Article
Publication date: 1 April 1931

Waldemar C. Beck

BESIDES testing and the investigations resulting directly therefrom, the chief work of the D.V.L. is technical development.

Abstract

BESIDES testing and the investigations resulting directly therefrom, the chief work of the D.V.L. is technical development.

Details

Aircraft Engineering and Aerospace Technology, vol. 3 no. 4
Type: Research Article
ISSN: 0002-2667

To view the access options for this content please click here
Article
Publication date: 1 July 1930

Waldemar C. Beck

THE Siemens SH.20, which can be supplied with or without reduction gear, has a total swept volume of 31·5 litres and a power output of 500–560 h.p., and is one of the…

Abstract

THE Siemens SH.20, which can be supplied with or without reduction gear, has a total swept volume of 31·5 litres and a power output of 500–560 h.p., and is one of the largest and most powerful air‐cooled engines in the world.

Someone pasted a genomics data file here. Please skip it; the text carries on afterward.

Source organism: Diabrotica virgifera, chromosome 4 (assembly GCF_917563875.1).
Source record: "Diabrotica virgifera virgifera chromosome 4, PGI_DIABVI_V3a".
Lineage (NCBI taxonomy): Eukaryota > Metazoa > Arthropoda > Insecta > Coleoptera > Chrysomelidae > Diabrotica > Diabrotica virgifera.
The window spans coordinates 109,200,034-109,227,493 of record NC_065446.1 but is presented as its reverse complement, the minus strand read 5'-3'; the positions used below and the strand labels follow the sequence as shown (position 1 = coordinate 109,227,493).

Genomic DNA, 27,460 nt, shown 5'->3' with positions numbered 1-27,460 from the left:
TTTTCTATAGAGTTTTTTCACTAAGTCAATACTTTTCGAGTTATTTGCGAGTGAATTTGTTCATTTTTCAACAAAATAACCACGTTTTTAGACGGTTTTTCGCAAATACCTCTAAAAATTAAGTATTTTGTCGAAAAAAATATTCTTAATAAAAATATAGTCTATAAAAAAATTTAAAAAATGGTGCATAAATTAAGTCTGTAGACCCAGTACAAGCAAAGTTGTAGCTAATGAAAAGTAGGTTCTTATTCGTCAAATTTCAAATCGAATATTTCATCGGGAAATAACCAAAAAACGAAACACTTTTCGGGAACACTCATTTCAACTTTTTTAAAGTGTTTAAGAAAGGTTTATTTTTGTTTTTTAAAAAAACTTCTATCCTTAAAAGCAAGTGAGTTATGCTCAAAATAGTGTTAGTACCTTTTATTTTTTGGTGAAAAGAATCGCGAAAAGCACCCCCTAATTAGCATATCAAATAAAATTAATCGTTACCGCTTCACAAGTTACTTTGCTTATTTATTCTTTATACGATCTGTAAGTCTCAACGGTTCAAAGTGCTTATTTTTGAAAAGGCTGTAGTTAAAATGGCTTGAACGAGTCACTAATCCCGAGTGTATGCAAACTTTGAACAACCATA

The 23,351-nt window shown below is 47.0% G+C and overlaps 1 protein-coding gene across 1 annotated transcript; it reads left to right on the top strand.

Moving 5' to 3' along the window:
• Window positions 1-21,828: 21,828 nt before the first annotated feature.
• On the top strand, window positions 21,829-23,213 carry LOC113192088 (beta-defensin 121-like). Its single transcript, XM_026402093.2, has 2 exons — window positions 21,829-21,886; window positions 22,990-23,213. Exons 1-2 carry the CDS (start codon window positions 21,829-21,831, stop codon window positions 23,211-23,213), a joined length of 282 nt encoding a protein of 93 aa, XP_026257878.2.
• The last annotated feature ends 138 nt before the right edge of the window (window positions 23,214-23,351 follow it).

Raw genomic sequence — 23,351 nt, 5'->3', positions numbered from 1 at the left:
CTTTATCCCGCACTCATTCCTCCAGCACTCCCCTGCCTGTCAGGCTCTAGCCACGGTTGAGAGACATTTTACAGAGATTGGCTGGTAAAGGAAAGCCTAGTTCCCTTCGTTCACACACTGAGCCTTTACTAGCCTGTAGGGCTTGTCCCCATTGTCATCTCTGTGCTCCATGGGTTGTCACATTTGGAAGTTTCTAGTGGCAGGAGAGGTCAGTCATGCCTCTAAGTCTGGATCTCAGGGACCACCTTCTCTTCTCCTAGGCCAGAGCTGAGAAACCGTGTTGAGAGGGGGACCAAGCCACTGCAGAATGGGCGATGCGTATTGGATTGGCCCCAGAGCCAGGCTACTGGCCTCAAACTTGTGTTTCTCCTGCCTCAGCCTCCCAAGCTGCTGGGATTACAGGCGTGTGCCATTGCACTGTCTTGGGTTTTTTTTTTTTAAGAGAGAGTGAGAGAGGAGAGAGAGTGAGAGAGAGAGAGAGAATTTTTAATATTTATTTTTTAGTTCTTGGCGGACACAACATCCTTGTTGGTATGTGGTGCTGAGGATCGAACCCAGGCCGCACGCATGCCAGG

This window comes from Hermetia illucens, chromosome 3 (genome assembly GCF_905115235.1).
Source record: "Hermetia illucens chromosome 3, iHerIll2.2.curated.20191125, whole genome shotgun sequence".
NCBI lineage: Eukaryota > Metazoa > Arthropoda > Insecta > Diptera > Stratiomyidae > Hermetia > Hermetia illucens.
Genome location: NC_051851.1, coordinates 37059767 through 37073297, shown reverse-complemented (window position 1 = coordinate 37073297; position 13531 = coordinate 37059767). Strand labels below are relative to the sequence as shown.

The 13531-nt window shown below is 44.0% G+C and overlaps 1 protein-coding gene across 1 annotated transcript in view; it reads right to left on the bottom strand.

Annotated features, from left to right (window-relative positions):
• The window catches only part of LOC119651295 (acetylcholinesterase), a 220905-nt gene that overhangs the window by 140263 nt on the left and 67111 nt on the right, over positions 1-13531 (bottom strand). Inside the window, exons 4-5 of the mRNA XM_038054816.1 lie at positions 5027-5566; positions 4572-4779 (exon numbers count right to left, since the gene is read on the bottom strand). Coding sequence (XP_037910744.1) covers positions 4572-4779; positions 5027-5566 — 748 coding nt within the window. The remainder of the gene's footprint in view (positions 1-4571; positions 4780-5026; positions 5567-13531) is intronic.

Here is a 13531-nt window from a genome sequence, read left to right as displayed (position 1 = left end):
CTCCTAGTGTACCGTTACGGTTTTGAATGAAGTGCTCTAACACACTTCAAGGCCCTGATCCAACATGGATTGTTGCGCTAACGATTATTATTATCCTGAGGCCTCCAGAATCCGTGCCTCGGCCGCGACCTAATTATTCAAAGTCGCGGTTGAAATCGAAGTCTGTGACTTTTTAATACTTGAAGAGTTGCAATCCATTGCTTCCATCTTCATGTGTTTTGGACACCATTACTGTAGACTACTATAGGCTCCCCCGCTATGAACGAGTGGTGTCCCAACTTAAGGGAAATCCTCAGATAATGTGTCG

Details

Aircraft Engineering and Aerospace Technology, vol. 2 no. 7
Type: Research Article
ISSN: 0002-2667

To view the access options for this content please click here
Article
Publication date: 1 April 1930

Waldemar C.A. Beck

THE automatic control of an aeroplane must stabilise in relation to the three axes. The ideal control must relieve the strain on the pilot's nerves and body throughout the…

Abstract

THE automatic control of an aeroplane must stabilise in relation to the three axes. The ideal control must relieve the strain on the pilot's nerves and body throughout the flight, and leave him free for navigation. It must pilot the machine, no matter what the weather, in a smooth flight, through clouds and fog. Its use will therefore mean saving in human energy, greater safety in flight, and increase in efficiency.

Details

Aircraft Engineering and Aerospace Technology, vol. 2 no. 4
Type: Research Article
ISSN: 0002-2667

To view the access options for this content please click here